Wherever possible, and for a long, long time, people had been running around on land, surveying everything using measuring sticks and telescopes, trying to get an accurate spacial relationship written down on paper, not just for resolving property border disputes, but also for supplying ships with accurate coastal maps that would allow them to stay away from the coasts until they got where they were going. And that largely because those same landlubbers REALLY wanted and needed what those ships were carrying (which, by the way, is just what gave the Phoenicians [the middle-men who would NOT be eliminated] so much leverage over said landlubbers). Only, one of the things that this brought to light was that there was a real problem getting everything to line up correctly because they sort of naturally assumed they were measuring a flat earth when it was actually curved. This is where the whole idea came from that people used to think the earth was flat. They didn't really. Their maps were flat. The earth is round. And they knew that. They just didn't know how to work the two together, and that, along with their primitive tools, made for some pretty amusing maps. Except that the sailors weren't laughing. They needed something a bit more reliable. So maps were augmented with landmarks, which were literally marks, easily visible from the sea, so sailors would know where the land was, and, even more importantly, which land, i.e.: their location. Sometimes these would even be man-made, like lighthouses. (Think of them as street-signs on the sea.)
     But, as navigation progressed, and navigators got bolder, they ventured farther from such shore-bound reference points as lighthouses, and started using the sun, moon, and stars. And that's where things start to get very, very interesting.
     As always, we start with the low-hanging fruit, and the lowest hanging fruit to ancient mariners was a compass. Magnetic needles pointing north had been in use since prehistoric times. People needed a compass just to cross mountains, lakes, even deserts. A compass is useful, understood (in as much as possible), and available.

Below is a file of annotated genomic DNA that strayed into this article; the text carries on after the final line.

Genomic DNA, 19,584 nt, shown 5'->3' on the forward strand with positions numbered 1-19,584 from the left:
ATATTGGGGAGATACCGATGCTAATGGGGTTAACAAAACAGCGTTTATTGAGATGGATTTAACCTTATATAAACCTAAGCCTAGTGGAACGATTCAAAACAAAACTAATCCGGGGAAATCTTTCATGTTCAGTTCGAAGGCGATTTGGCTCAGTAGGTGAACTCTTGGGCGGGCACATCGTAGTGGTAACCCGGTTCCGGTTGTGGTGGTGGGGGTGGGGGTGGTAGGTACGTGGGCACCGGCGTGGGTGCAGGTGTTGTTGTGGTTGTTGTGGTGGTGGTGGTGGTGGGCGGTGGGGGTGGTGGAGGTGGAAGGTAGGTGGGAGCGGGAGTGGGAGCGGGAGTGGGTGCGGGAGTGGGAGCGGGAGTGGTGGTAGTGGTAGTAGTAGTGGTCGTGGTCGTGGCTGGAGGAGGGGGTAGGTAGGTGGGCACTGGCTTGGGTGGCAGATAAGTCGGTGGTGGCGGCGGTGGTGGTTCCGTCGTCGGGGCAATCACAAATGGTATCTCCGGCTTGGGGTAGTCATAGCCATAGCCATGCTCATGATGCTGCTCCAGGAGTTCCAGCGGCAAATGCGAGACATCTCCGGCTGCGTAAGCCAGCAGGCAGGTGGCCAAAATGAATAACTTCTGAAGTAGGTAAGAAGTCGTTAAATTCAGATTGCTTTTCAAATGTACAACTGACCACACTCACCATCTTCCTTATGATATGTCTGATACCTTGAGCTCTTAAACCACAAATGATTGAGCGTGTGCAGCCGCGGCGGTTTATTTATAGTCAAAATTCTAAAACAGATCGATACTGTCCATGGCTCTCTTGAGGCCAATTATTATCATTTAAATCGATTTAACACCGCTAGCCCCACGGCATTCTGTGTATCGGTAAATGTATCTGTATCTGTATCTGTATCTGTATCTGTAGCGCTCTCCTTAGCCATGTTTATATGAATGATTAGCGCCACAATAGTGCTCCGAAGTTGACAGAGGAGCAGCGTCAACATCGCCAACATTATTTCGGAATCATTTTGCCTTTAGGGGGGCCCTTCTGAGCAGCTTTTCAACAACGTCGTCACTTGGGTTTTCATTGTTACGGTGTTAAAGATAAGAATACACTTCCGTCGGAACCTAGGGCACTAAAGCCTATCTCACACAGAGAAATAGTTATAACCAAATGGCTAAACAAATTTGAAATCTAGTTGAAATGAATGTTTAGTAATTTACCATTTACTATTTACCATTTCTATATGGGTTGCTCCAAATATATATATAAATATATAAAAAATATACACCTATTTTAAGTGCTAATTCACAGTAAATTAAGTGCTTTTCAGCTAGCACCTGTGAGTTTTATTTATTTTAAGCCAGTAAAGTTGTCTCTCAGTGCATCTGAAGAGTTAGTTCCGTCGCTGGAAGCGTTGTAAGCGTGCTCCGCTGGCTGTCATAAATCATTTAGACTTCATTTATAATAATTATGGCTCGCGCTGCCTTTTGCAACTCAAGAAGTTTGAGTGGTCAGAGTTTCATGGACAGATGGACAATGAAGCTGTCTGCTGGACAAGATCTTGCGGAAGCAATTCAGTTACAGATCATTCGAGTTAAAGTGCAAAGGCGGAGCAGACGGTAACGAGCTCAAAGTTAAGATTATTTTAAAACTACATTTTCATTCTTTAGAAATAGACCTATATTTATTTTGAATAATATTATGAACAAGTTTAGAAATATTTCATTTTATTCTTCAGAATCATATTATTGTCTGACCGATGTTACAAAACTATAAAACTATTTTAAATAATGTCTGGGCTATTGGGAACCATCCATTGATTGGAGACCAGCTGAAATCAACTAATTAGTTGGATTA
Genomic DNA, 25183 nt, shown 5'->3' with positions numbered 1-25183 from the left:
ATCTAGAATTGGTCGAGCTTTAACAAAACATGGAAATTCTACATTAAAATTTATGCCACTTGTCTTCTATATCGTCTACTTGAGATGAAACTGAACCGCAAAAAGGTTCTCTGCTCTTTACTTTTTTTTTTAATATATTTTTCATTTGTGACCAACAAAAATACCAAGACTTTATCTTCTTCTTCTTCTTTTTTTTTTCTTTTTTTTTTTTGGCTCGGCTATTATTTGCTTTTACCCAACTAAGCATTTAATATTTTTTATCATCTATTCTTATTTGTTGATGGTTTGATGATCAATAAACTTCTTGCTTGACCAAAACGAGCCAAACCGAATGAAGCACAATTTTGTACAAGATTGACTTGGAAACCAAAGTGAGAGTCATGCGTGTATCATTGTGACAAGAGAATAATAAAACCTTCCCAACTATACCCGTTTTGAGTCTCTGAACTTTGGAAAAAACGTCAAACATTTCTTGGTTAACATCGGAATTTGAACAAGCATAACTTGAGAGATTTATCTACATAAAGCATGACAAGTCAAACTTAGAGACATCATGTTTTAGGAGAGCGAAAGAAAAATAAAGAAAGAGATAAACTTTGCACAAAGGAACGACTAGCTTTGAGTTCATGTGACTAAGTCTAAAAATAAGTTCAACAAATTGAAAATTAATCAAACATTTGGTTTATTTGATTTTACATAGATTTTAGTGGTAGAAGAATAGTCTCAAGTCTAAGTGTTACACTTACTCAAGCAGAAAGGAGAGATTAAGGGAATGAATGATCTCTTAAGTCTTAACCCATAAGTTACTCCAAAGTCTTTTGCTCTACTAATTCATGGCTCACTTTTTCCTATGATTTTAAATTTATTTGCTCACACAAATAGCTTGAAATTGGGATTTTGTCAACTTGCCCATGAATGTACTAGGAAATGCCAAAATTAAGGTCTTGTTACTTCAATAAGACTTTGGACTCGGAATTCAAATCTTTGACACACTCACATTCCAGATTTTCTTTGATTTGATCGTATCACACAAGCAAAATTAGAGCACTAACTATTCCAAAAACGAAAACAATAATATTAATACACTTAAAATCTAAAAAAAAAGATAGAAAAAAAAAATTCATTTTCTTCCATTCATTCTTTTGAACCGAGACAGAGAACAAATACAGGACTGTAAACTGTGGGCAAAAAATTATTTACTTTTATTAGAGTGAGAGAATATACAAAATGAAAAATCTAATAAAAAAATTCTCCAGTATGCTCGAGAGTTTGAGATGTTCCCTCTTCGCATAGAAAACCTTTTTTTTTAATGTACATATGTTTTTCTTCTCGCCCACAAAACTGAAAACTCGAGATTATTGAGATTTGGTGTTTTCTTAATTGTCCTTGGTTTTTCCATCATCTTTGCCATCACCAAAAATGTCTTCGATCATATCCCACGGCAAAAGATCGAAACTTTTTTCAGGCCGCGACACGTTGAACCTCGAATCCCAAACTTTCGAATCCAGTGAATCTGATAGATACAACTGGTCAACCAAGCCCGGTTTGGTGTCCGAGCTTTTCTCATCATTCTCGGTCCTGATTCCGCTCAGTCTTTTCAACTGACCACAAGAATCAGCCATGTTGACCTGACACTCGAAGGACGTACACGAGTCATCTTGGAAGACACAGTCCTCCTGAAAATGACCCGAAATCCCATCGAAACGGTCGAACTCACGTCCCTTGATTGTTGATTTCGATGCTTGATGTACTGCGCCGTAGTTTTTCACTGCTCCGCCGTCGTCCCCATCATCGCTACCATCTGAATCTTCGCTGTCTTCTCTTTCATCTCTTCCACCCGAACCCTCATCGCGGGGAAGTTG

Compass. Check.
     Next in line is latitude.
     A protractor. Check.
     Well ... kinda.
     Calculating latitude wasn't impossible, just sometimes pretty difficult.
     These tools, although they had been around a long time, were still pretty primitive in the 1700s, as was the 'globe' itself (or our understanding of it). True, you had maps, compasses, and sextants, but the maps were not terribly accurate because the other tools were so inaccurate, and this resulted in some fairly inaccurate navigation. Add to that the whole problem of just how big the globe was, or was thought to be, and it all became a real mess.
     Apropos size of the globe: At least one Greek and one Arab, and maybe an Egyptian or two, had pretty accurately determined the size of the globe centuries earlier. Maybe you've heard an expert or two discuss how one of these ancients already knew, long before Columbus, far more accurately, just how big the earth was. And that's not wrong, but it is a bit deceitful. We don't know that Columbus was ignorant of those calculations, but, what we DO know is that no one that Columbus, or anyone else, knew of had actually traveled the world, and proven those prior calculations to be correct. So, since no one had proven it, it remained either 'unknown' or unaccepted in the rest of the world, and Columbus might just as well have made his own guesses, and he did. Truth be told, we weren't even certain about it ourselves, in our much-vaunted, modern jet-age, until we finally put some satellites in space, and actually measured the thing from outside. Then, and only then, could we finally pick the winners and losers in the millennia-long race to determine the true size of the earth.
     Yes, Columbus was wrong, but no one could prove it back then, so show some respect.